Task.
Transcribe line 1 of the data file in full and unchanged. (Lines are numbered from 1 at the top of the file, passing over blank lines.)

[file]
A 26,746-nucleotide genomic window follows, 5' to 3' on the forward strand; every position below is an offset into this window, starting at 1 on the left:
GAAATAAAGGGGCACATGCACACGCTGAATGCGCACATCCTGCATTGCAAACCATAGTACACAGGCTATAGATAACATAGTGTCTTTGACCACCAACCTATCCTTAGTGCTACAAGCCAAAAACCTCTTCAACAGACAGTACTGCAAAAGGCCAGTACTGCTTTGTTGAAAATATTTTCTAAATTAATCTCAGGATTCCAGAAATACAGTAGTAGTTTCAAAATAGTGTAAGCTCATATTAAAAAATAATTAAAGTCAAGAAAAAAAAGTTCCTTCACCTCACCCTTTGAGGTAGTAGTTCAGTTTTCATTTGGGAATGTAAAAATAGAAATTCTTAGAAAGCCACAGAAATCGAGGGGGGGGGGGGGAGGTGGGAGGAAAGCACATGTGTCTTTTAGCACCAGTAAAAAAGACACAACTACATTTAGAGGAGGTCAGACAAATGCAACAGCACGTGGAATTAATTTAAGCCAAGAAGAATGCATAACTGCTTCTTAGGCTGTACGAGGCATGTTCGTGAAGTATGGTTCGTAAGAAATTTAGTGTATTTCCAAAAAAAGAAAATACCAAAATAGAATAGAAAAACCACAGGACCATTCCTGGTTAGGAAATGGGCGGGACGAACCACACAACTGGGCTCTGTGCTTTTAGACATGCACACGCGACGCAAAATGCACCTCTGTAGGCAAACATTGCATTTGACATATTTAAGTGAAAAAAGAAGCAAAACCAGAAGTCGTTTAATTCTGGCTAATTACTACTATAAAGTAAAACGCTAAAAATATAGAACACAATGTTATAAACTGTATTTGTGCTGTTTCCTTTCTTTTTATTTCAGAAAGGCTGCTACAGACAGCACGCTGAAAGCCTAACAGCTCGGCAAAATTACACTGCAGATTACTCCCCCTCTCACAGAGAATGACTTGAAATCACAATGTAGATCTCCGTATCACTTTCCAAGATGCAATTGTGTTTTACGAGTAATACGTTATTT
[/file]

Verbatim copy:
A 26,746-nucleotide genomic window follows, 5' to 3' on the forward strand; every position below is an offset into this window, starting at 1 on the left: